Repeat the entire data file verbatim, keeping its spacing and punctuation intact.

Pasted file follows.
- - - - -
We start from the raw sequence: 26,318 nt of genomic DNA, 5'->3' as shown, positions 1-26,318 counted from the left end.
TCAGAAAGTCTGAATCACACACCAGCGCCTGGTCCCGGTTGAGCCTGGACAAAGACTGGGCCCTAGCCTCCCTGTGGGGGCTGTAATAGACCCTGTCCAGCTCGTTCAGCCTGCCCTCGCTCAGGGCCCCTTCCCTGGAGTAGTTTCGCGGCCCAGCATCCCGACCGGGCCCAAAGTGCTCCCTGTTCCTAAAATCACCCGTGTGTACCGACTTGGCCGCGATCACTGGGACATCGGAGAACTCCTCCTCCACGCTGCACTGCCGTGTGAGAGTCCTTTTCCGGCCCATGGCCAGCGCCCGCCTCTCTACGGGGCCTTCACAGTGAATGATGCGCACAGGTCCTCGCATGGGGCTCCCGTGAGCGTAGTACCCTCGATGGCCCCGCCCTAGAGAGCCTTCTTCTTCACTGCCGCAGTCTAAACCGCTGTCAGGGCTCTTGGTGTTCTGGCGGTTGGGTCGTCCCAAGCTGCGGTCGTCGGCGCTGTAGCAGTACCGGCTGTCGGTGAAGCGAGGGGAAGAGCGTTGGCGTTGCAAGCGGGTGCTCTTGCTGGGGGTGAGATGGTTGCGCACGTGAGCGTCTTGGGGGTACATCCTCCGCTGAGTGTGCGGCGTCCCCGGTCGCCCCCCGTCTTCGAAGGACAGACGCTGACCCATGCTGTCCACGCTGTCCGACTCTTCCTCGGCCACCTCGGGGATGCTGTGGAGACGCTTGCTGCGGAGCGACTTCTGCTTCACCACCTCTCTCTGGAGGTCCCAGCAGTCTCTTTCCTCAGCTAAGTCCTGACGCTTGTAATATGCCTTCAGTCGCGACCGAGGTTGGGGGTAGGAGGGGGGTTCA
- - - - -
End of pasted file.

We start from the raw sequence: 26,318 nt of genomic DNA, 5'->3' as shown, positions 1-26,318 counted from the left end.
TCAGAAAGTCTGAATCACACACCAGCGCCTGGTCCCGGTTGAGCCTGGACAAAGACTGGGCCCTAGCCTCCCTGTGGGGGCTGTAATAGACCCTGTCCAGCTCGTTCAGCCTGCCCTCGCTCAGGGCCCCTTCCCTGGAGTAGTTTCGCGGCCCAGCATCCCGACCGGGCCCAAAGTGCTCCCTGTTCCTAAAATCACCCGTGTGTACCGACTTGGCCGCGATCACTGGGACATCGGAGAACTCCTCCTCCACGCTGCACTGCCGTGTGAGAGTCCTTTTCCGGCCCATGGCCAGCGCCCGCCTCTCTACGGGGCCTTCACAGTGAATGATGCGCACAGGTCCTCGCATGGGGCTCCCGTGAGCGTAGTACCCTCGATGGCCCCGCCCTAGAGAGCCTTCTTCTTCACTGCCGCAGTCTAAACCGCTGTCAGGGCTCTTGGTGTTCTGGCGGTTGGGTCGTCCCAAGCTGCGGTCGTCGGCGCTGTAGCAGTACCGGCTGTCGGTGAAGCGAGGGGAAGAGCGTTGGCGTTGCAAGCGGGTGCTCTTGCTGGGGGTGAGATGGTTGCGCACGTGAGCGTCTTGGGGGTACATCCTCCGCTGAGTGTGCGGCGTCCCCGGTCGCCCCCCGTCTTCGAAGGACAGACGCTGACCCATGCTGTCCACGCTGTCCGACTCTTCCTCGGCCACCTCGGGGATGCTGTGGAGACGCTTGCTGCGGAGCGACTTCTGCTTCACCACCTCTCTCTGGAGGTCCCAGCAGTCTCTTTCCTCAGCTAAGTCCTGACGCTTGTAATATGCCTTCAGTCGCGACCGAGGTTGGGGGTAGGAGGGGGGTTCA